For Christmas deliveries to addresses in the UK please ensure your orders are with us by 10 am on Tuesday 22nd December 2020.
Generally UK orders placed before 12 noon will be delivered the following working day but please be aware that although we are able to process orders within 1 working day, Parcelforce are not always able to meet their normal delivery times at present.
Our deliveries to America are also taking longer than usual due to a shortage of flights so all orders to the rest of the world should be placed as soon as possible please. More information can be found in our Terms and Conditions.
The Bureau National Interprofessionnel du Cognac (BNIC) is the organisation whose role is to promote, protect and develop the Cognac Geographic Indication and its culture. In September their technical arm, Station Viticole, reported that one of their research programmes had seen new varieties of vines, resistant to mildew and powdery mildew, harvested in the region. Six experimental plots are the result of 20 years of collective research work in partnership with the French National Research Institute for Agriculture, Food and the Environment (INRAE), the French Institute of Vine and Wine (IFV), and the main producers in the cognac industry. The newly harvested grapes will now be vinified and the wines distilled to help enable a better understanding of the cultural characteristics of these new varieties as well as the oenological qualities of the grapes and the profile of the eaux-de-vie obtained. The Cognac industry has been working for many years to preserve its terroir and natural resources. This long-term research programme, developing new vine varieties, is just part of the plan and in the long term should (1) reduce, by up to 90%, the phytosanitary treatments against mildew and powdery mildew, the main diseases affecting vines (2) produce distillation wines corresponding to the qualitative requirements of cognac production and (3) anticipate the effects of climate change.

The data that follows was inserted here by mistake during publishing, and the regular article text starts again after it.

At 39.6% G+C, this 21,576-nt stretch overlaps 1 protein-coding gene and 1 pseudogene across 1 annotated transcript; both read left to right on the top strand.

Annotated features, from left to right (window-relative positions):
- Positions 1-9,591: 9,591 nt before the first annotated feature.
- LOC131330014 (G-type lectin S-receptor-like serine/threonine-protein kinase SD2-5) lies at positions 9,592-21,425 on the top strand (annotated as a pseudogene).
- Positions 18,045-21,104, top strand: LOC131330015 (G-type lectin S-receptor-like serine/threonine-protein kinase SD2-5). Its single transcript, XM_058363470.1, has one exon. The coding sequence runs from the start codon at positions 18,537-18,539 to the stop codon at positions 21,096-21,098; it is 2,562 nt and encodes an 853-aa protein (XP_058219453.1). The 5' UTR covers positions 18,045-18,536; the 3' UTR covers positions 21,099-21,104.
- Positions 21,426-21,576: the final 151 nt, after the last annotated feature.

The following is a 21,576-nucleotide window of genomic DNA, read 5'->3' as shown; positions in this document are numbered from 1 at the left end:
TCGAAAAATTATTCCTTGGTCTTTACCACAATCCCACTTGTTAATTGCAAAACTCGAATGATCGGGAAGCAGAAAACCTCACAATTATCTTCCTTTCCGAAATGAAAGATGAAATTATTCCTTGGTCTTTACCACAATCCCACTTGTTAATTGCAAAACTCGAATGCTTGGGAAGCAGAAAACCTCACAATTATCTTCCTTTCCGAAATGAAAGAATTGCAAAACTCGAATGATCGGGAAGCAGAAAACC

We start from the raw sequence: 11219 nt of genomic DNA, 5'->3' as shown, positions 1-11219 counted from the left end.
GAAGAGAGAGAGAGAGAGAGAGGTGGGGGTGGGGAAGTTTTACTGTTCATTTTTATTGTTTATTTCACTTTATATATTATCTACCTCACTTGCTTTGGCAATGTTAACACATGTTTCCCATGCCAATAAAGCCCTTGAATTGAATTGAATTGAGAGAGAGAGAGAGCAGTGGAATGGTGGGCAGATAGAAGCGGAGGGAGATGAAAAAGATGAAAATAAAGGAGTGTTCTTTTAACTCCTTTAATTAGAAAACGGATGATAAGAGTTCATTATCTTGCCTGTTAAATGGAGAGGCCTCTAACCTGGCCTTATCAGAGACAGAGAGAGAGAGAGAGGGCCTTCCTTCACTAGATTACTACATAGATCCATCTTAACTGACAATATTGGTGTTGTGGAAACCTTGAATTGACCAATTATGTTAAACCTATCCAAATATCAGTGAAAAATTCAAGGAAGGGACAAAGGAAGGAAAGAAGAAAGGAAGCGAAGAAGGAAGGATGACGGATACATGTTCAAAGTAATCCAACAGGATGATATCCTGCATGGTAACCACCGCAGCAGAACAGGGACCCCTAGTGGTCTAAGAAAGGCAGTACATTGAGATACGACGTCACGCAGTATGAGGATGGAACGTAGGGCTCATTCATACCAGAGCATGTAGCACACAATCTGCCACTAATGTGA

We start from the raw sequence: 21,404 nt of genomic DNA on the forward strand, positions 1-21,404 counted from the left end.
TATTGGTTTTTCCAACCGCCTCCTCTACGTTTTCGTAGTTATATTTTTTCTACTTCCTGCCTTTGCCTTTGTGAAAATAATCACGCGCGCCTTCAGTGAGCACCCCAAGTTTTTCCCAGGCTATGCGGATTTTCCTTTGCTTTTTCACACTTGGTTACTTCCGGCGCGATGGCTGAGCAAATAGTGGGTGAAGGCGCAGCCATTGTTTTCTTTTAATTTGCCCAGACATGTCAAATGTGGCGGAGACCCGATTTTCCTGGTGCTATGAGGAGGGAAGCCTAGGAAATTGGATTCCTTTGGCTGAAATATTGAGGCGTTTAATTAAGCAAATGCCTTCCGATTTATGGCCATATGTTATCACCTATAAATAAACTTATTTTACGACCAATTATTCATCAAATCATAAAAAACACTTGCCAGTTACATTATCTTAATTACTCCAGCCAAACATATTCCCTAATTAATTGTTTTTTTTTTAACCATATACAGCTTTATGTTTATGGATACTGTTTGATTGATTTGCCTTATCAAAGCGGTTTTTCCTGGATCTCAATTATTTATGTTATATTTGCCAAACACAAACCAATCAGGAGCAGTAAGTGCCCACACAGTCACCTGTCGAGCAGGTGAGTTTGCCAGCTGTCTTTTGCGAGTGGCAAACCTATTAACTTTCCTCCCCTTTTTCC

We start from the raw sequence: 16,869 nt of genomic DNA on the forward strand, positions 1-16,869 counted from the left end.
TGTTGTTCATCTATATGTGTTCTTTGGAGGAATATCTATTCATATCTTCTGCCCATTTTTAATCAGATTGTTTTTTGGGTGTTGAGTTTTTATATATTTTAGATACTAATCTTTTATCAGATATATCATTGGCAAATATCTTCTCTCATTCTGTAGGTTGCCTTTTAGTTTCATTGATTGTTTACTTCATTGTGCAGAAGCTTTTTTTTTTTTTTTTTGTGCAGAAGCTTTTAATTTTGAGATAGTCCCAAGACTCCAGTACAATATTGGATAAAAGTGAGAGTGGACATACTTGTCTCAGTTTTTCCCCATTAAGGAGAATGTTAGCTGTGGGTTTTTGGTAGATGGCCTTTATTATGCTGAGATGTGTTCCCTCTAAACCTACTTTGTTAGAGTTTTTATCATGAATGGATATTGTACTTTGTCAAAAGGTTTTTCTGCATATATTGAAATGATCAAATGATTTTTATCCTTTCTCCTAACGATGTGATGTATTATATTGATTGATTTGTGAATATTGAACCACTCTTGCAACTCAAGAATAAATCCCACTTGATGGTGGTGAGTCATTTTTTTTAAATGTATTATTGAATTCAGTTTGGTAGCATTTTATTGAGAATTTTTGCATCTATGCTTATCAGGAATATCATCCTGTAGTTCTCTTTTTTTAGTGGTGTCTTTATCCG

We have lots of bargains running during November which will hopefully ease the pain of another Lock Down a little. We are having our usual Black Friday Weekend Sale from 27 – 30 November inclusive. Look out for some irresistible bargains to boost your drinks cabinet this Christmas. Remember to check the website early as stocks will be limited.
Free Delivery on all UK orders over £100, including VAT, is in place again until Lock Down is lifted. Please be aware that although we are able to process orders within 1 working day, Parcelforce are not always able to meet their normal delivery times at present. Our deliveries to America are also taking longer due to a shortage of flights.
And don’t forget the usual monthly special offers, listed on the home page.
It is with great pleasure and excitement that we introduce to you Alex Johnson, our new National Accounts Manager. Alex will be responsible for building our already successful Hermitage brand and forging close, supportive customer relationships with both the On and Off Trade. He has worked in the spirits sector of the drinks industry for more than 10 years and brings with him a wealth of experience and knowledge associated with brown spirits and in particular cognacs.
More online tastings have been taking place and we have enjoyed some wonderful feedback from the Press. Joel Harrison writing on the IWSC website, Douglas Blyde on Twitter and David Longfield in The Decanter have all extoled the virtues of our single estate, vintage Hermitage Cognacs, especially some of the older ones, made more than a century ago, which are now taking pride of place in our range.
► The number of licensed premises currently trading across Britain is 25,000 down on pre-Covid levels, according to the latest report from CGA & Alix Partners.
► The Cancel the Curfew campaign is being led by on-trade operators in England & Wales, who have written to the Prime Minister warning that the 10pm curfew will result in “the end of the hospitality industry as we know it”. Pubs, bars and restaurants are reporting a 63% drop in revenue since the curfew was enforced.